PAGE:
Complicated Way the Date for Easter is Determined
I celebrate Easter, I grew up getting all dressed up to go to church, but I don't recall ever learning how the date of Easter was determined. Of course, I knew it changed dates but I didn't know why until today.
Are my co-worker and I the only people who didn't know about this? It was casually brought up in conversation: 'Why does Easter change dates? Who determines that?" Good question, so I Googled it and the first result that popped up I didn't believe. But then I kept looking and sure enough, it was true.
It turns out that the date of Easter is determined by the first full moon of spring. That's the simple version of it. I had no idea! When I first saw that answer I thought, 'Nah, why would the full moon be the determining factor in this?' I guess it's because the Jewish Passover is always celebrated on the first full moon of spring. TimeandDate.com says, "In 325 CE, the Council of Nicaea established that Easter would be held on the first Sunday after the first Full Moon occurring on or after the vernal equinox [aka after the first day of spring]."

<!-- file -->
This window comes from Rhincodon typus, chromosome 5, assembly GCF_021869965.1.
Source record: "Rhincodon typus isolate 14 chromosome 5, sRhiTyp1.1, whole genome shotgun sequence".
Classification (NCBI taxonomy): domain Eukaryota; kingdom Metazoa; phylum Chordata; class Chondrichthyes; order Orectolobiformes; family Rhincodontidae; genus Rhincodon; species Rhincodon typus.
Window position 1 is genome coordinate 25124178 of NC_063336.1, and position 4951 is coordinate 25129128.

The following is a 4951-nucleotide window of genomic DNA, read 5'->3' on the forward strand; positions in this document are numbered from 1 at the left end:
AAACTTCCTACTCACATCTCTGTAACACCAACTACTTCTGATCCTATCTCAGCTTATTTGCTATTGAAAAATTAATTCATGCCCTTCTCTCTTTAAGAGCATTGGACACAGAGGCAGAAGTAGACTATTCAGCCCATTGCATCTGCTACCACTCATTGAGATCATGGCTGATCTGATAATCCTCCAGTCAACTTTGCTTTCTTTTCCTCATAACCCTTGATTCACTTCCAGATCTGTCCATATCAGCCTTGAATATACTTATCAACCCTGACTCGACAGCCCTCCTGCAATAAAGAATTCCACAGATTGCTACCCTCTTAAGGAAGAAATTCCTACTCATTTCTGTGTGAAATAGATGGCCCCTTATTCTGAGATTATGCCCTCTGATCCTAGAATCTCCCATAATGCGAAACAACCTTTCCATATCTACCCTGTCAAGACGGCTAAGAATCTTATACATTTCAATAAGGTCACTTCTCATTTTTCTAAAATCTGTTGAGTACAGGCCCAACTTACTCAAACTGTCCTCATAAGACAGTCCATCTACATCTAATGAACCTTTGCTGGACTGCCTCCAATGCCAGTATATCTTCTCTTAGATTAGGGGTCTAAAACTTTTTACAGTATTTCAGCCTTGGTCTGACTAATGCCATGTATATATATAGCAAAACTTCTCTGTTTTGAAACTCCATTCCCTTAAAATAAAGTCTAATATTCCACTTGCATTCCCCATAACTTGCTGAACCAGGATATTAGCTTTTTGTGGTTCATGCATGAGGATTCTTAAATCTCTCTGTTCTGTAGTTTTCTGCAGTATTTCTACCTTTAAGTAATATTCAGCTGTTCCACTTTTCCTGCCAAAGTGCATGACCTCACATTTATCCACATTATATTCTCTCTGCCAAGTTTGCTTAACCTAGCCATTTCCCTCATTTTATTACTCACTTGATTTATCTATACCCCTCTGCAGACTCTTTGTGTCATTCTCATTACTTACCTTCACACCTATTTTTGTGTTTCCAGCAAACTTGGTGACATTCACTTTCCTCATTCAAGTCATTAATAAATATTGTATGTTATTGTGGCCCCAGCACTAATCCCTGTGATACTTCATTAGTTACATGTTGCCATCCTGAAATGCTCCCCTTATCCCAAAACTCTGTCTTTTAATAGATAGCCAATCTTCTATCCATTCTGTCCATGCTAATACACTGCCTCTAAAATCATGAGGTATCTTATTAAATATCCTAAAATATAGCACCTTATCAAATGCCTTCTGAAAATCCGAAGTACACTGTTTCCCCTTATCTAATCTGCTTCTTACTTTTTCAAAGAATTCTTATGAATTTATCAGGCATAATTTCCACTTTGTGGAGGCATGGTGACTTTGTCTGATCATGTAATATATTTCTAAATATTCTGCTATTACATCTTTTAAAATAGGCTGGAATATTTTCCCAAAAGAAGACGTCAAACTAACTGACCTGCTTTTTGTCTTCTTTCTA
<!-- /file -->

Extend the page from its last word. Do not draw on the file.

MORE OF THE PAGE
Here's where it gets complicated. On our calendars, the first day of spring could be March 19th, 20th, 21st, or 22nd. In 2019, for example, our calendars said the first day of spring was Wednesday, March 20th and the first full moon of spring took place on Thursday, March 21st. So that means Easter was Sunday, March 24th, right? Wrong. The Church has one set date for the first day of spring and that date is March 21st. That's the date that's used to determine when Easter is. So when figuring out the date for Easter, it's the first Sunday after the first full moon after March 21st.